To understand how a government agency operates, there’s a saying anyone with a background in investigations has heard countless times: follow the money. In the case of the Bay Conservation and Development Commission, it is a state-level agency in California with a regional authority. The BCDC is not self-sustaining; the money it takes in from permit fees and enforcement actions is not kept by the BCDC, but instead goes to Sacramento and the state’s general fund. In return, California’s state budget provides for the operation of the BCDC.
If you dig through California’s state budget, you’ll find the line item for the BCDC under the state’s Department of Natural Resources. Over the last few years, the BCDC has counted on a budget of anywhere between $8 million and $8.6 million from the state. For the 2018-19 fiscal year, that figure jumps to $11.6 million, and there’s a big reason why: the state and the BCDC have earmarked $3.02 million for a relocation of the BCDC’s offices from the Hiram Johnson state office building on Golden Gate Avenue in San Francisco, completed in 1999, to the $200+ million Bay Area Metro Center on Beale Street, completed in 2016 and where the BCDC has held its public meetings for the past two years.
Think of it this way: imagine the Giants wanting a new stadium to replace AT&T Park, a gem of a Major League Baseball stadium that opened in 2000. Sounds ridiculous, right? Even extensive renovations would be unnecessary! In this case, the BCDC wants to trade in its offices in what, by all accounts, is a perfectly serviceable setting for the supposed latest and greatest thing just because they can and no one has been around to stop them. Until now.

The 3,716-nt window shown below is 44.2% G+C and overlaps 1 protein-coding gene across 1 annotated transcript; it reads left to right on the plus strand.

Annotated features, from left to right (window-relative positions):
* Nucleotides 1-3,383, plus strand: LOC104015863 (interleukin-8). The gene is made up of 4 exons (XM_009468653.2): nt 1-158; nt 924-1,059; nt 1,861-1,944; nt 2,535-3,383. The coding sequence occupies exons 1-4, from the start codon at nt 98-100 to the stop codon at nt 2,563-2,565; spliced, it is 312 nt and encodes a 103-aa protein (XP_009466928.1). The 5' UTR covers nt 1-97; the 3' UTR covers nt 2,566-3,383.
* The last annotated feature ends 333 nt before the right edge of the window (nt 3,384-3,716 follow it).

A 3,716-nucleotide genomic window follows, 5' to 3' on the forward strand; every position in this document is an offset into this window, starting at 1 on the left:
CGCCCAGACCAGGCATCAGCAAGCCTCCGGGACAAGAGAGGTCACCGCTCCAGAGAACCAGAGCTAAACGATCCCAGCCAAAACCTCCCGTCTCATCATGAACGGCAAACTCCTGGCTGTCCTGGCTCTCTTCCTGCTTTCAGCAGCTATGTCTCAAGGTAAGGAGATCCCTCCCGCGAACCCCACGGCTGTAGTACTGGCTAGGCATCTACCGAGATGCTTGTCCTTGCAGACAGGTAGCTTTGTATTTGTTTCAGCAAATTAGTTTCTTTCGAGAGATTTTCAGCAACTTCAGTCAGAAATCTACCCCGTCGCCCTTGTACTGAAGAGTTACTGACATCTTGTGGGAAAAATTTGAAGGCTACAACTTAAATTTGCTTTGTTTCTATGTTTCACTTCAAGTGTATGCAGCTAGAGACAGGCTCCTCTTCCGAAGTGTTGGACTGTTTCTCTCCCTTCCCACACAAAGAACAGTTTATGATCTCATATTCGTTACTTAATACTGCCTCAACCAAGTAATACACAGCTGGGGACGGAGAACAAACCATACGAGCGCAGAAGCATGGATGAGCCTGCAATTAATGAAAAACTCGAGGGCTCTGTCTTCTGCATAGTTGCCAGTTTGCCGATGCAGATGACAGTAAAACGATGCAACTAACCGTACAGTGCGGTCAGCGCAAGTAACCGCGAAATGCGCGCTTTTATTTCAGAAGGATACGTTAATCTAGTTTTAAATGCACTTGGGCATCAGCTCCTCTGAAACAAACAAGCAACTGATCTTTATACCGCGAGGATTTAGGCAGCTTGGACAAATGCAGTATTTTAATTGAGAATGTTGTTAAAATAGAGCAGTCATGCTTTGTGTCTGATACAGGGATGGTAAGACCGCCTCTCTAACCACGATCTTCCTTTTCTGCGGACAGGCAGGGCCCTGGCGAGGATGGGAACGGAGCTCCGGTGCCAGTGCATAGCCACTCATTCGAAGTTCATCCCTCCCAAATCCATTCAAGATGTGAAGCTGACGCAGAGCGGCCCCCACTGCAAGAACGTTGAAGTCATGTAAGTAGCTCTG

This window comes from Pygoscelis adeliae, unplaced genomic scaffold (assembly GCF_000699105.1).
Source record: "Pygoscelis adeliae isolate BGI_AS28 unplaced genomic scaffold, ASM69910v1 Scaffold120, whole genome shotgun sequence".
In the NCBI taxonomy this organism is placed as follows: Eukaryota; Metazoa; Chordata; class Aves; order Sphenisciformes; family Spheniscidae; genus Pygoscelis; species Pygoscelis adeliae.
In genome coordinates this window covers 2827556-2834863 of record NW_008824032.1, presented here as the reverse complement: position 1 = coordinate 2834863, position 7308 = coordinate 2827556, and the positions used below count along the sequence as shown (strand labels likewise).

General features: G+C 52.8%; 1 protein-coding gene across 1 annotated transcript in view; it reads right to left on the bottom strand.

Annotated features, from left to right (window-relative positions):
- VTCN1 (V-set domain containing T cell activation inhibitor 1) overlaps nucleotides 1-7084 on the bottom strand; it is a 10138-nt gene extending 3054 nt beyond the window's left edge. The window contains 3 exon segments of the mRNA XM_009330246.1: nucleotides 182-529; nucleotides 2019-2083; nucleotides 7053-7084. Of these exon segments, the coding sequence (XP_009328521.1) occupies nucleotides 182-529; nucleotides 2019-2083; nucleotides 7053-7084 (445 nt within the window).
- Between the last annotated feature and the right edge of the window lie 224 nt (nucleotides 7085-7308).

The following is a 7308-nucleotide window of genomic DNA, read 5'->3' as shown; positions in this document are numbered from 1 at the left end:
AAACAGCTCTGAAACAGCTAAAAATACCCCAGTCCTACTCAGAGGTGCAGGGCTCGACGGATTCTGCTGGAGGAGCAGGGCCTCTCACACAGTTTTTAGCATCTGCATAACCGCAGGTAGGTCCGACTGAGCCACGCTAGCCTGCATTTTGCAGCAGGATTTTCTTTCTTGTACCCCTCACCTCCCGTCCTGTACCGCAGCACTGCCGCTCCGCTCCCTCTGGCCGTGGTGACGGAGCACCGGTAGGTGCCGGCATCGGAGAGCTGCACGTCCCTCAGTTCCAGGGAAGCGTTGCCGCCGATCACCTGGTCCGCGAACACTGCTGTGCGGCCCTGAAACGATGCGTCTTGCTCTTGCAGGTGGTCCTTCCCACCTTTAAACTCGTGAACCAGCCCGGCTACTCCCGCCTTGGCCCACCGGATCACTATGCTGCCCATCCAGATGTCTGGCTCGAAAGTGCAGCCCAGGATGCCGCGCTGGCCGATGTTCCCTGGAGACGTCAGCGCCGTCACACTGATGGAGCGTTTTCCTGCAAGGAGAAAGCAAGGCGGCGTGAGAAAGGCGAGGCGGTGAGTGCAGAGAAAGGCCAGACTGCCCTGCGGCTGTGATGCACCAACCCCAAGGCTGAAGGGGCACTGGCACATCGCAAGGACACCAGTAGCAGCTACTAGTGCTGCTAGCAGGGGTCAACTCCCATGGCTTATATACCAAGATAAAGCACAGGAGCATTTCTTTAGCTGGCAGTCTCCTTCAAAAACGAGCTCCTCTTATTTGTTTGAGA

From the looks of it, the BCDC has been waiting for this money (and this move) for a while. If you go to the Bay Area Metro Center’s website, it mentions the BCDC moving there in late 2017. It hasn’t happened yet, but now that the BCDC has this money in hand, they are poised to move to their new digs on the building’s fifth floor soon, probably sometime in 2019.
Now, some of the BCDC’s commissioners have asked why this number is so high. In a budget presentation earlier this month, the commission’s leadership stated that $2.5 million is for “tenant improvements” and that it is part of an ongoing negotiation between the building’s owners and the California Department of Finance. How does a brand new building require tenant improvements? Or is that the BCDC’s share of paying for the cost of the building? It remains unclear.
For an agency and a state that pride themselves on conservation, our question here at the SF Bay Stewardship Alliance is this: wouldn’t this $3 million be better used to actually help protect the Bay? Remember, this money does not come from the revenue taken in by the BCDC, meaning it comes from your pocket and your tax dollars.
If you agree, join our fight. Here’s how.